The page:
Sir Philip Hartog: Remembering SOAS’s forgotten founder

By Angel Lambo|February 28, 2017|Uncategorized|55 comments

Sir Philip Joseph Hartog (1864 – 1947) has now become the largely forgotten founder of SOAS after he campaigned for the parliamentary committee to consider starting an Oriental school in London. Even in the face of cynicism from Oxbridge wigs and crippling underfunding Hartog still managed to see the future of the school beyond being a post-war language training arm of the University of London. While the government was only concerned with instructing foreign officials in the language and cultures of the place they would be working, Hartog was planning for a legacy much wider than anyone had anticipated.

by Bassano, vintage print, 24 July 1930

Philip Joseph Hartog was born in London in 1864 and educated at UCL and Owens College Manchester. He was an assistant lecturer in chemistry in Manchester until 1903 when he left to become registrar at the University of London.

He published a string of books in the 1930s which revealed an obsession for school administration: A Conspectus of Examinations in Great Britain and Northern Ireland (1938), The Purpose of Examinations (1938), The Marking of English Essays (1942) and a sure fire favourite, An Examination of Examinations (1935). Although Hartog was a keen Chemist, science was not where his future lay.

As his wife recalls in P.J. Hartog: A memoir, his dedication to the establishment of an oriental school outstripped his “personal comfort and ease”. After hearing about the opportunity to put forward a proposal he cut short his holiday, returned to London and worked around the clock for days on end to submit a report on the post-war need for trained linguists.

Cambridge was particularly opposed to establishing a school in London and deemed “the whole thing a waste of public money”. It was obvious that they believed the existence of a language training centre in the capital would jeopardise their own security and draw talent, funding and students away from them. But ever the optimist, Hartog said these comments were born of a “subterranean jealousy which the authors will be somewhat ashamed to display openly.” And he was correct. There were never any formal interventions, just the tittle-tattle of naysayers and the whispers of pessimists.

‘Sir P J Hartog International Hall’ houses 36 international students at Dhaka University

He was the only permanent member of the governing body who seen the School through from inception to opening, with many academics working part-time because funds initially did not stretch to hire all staff on full-time contracts.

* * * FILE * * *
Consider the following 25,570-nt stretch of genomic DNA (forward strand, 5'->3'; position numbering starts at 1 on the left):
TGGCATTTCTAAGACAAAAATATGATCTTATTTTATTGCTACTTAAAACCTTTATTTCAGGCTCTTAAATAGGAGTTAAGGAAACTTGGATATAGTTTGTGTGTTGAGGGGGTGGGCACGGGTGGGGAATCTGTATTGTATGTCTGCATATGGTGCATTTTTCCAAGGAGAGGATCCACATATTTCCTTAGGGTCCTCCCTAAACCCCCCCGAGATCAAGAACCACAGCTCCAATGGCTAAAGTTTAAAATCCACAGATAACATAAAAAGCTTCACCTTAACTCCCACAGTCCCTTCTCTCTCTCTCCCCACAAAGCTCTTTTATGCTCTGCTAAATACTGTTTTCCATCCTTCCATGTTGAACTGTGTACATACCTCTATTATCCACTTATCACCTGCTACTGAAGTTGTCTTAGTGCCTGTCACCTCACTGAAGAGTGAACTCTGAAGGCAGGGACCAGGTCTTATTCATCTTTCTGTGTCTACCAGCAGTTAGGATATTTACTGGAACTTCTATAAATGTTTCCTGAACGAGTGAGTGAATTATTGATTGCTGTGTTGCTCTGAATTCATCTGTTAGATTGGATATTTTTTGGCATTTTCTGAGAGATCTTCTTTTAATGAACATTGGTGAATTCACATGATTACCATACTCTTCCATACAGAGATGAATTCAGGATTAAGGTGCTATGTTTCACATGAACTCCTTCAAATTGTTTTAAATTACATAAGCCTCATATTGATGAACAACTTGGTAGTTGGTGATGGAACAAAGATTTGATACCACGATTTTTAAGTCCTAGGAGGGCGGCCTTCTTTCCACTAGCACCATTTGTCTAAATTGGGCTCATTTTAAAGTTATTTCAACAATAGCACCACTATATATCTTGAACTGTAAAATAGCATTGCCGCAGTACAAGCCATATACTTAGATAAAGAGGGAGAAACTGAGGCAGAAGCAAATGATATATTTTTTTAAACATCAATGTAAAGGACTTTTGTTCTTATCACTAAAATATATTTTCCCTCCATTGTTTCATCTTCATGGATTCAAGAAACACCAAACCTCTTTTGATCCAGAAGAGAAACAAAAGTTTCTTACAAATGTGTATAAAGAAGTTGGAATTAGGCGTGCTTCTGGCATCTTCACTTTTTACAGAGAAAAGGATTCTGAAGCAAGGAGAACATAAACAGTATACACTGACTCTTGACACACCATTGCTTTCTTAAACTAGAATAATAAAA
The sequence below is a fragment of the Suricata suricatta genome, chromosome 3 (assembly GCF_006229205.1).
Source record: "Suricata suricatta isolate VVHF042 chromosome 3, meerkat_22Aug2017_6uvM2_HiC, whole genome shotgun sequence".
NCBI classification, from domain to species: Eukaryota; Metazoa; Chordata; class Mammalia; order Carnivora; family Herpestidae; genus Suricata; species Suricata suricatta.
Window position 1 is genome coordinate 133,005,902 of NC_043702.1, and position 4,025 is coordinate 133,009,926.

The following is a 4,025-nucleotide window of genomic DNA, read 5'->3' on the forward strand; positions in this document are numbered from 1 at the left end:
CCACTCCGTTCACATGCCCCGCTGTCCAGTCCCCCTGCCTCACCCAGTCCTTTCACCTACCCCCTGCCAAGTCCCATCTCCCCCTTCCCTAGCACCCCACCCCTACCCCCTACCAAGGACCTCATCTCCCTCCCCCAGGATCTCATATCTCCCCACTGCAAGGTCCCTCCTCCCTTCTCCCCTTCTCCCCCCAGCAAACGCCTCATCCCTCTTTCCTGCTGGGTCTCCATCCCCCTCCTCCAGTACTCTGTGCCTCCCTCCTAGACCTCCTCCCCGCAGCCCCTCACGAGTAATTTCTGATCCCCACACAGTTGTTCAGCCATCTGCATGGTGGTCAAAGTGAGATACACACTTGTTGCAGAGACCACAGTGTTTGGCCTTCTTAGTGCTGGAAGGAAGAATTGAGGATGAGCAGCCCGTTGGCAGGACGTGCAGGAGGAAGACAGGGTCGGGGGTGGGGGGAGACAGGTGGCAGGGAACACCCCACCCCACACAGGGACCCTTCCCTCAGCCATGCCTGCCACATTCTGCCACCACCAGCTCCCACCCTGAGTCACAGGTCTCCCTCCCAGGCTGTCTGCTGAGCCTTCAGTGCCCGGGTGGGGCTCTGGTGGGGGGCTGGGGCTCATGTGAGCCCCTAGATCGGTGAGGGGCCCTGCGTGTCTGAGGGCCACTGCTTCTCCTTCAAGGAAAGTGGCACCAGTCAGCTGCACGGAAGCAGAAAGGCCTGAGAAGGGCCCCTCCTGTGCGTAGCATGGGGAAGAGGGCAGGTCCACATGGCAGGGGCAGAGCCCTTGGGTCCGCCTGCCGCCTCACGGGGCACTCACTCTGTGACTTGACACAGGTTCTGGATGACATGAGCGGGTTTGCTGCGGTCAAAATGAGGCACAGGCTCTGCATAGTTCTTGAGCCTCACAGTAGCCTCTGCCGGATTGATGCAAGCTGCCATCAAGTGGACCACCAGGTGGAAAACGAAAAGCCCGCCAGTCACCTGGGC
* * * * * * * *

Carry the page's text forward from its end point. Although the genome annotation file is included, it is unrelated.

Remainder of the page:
It is commonly acknowledged that he declined the role to be SOAS’ first Director, advising that a scholar must take the position before him – which led to the election of Sir Edward Denison Ross.

Although his time in London was beneficial to the new languages school in Finsbury Circus, all this was merely a forward to the next chapter in his life. Hartog went on to become the first vice-chancellor of Dhaka University in 1920. He was heavily involved in the colonial education system in India and got into a public furrow with Gandhi over Britain’s meddling in Indian schools.

Hartog was appointed to the Auxiliary Committee on Education and published a report on the quality and progress of Indian education. His contemporaries congratulated him on demolishing the prejudices his predecessors had for the local education system, but many Indians saw it as a scathing criticism.

Emerging from the tyranny of colonialism, history paints education as being a positive legacy of the British Raj. In 1931, however, Gandhi said “today, India is more illiterate than it was fifty of a hundred years ago” since the British took the seat of power.

To someone like Hartog, who had made the development of education his life’s work, he was outraged at Gandhi’s remarks. Hartog attempted to keep up correspondence with Gandhi even during his imprisonment the following year, but obvious circumstances prevented Gandhi from engaging in proper scholarly debate. Now with little public opposition, Hartog gave lectures in India and London expounding the improvements the British government had made to indigenous education. So perhaps a myth was sown.**

Sir Philip Hartog was an educationalist, a reformer, a visionary and dedicated worker.  He died age 84 in London with an obituary describing him as having “long-sighted shrewdness and almost missionary enthusiasm”.
**The Beautiful Tree by James Tooley, page 220

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